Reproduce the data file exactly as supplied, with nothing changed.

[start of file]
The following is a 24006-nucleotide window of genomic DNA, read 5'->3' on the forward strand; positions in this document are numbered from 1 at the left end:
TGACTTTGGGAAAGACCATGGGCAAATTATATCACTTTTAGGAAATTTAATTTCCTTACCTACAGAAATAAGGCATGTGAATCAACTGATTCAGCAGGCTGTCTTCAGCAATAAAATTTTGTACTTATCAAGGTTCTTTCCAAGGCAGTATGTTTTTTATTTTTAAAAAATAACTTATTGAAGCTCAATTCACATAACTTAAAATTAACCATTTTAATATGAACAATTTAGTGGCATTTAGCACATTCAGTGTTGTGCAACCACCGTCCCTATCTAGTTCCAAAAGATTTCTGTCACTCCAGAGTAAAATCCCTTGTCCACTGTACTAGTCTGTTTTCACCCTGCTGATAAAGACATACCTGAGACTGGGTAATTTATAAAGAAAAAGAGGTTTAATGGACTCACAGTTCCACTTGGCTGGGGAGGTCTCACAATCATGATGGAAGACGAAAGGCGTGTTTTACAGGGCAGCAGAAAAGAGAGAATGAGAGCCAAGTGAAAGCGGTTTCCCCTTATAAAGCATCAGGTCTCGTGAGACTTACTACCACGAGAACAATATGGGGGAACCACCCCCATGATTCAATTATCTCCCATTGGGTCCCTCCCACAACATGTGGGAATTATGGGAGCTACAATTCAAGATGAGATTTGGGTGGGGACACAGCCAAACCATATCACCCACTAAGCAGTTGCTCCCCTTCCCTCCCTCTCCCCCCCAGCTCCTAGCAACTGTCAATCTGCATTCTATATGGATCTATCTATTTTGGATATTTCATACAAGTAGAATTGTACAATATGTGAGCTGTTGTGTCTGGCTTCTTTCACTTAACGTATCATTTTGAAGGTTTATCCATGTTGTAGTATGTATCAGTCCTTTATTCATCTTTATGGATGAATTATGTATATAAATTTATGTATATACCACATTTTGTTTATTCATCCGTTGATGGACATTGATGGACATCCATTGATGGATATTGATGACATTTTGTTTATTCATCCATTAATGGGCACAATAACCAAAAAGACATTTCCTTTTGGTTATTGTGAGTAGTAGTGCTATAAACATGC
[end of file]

The following is a 24006-nucleotide window of genomic DNA, read 5'->3' on the forward strand; positions in this document are numbered from 1 at the left end:
TGACTTTGGGAAAGACCATGGGCAAATTATATCACTTTTAGGAAATTTAATTTCCTTACCTACAGAAATAAGGCATGTGAATCAACTGATTCAGCAGGCTGTCTTCAGCAATAAAATTTTGTACTTATCAAGGTTCTTTCCAAGGCAGTATGTTTTTTATTTTTAAAAAATAACTTATTGAAGCTCAATTCACATAACTTAAAATTAACCATTTTAATATGAACAATTTAGTGGCATTTAGCACATTCAGTGTTGTGCAACCACCGTCCCTATCTAGTTCCAAAAGATTTCTGTCACTCCAGAGTAAAATCCCTTGTCCACTGTACTAGTCTGTTTTCACCCTGCTGATAAAGACATACCTGAGACTGGGTAATTTATAAAGAAAAAGAGGTTTAATGGACTCACAGTTCCACTTGGCTGGGGAGGTCTCACAATCATGATGGAAGACGAAAGGCGTGTTTTACAGGGCAGCAGAAAAGAGAGAATGAGAGCCAAGTGAAAGCGGTTTCCCCTTATAAAGCATCAGGTCTCGTGAGACTTACTACCACGAGAACAATATGGGGGAACCACCCCCATGATTCAATTATCTCCCATTGGGTCCCTCCCACAACATGTGGGAATTATGGGAGCTACAATTCAAGATGAGATTTGGGTGGGGACACAGCCAAACCATATCACCCACTAAGCAGTTGCTCCCCTTCCCTCCCTCTCCCCCCCAGCTCCTAGCAACTGTCAATCTGCATTCTATATGGATCTATCTATTTTGGATATTTCATACAAGTAGAATTGTACAATATGTGAGCTGTTGTGTCTGGCTTCTTTCACTTAACGTATCATTTTGAAGGTTTATCCATGTTGTAGTATGTATCAGTCCTTTATTCATCTTTATGGATGAATTATGTATATAAATTTATGTATATACCACATTTTGTTTATTCATCCGTTGATGGACATTGATGGACATCCATTGATGGATATTGATGACATTTTGTTTATTCATCCATTAATGGGCACAATAACCAAAAAGACATTTCCTTTTGGTTATTGTGAGTAGTAGTGCTATAAACATGC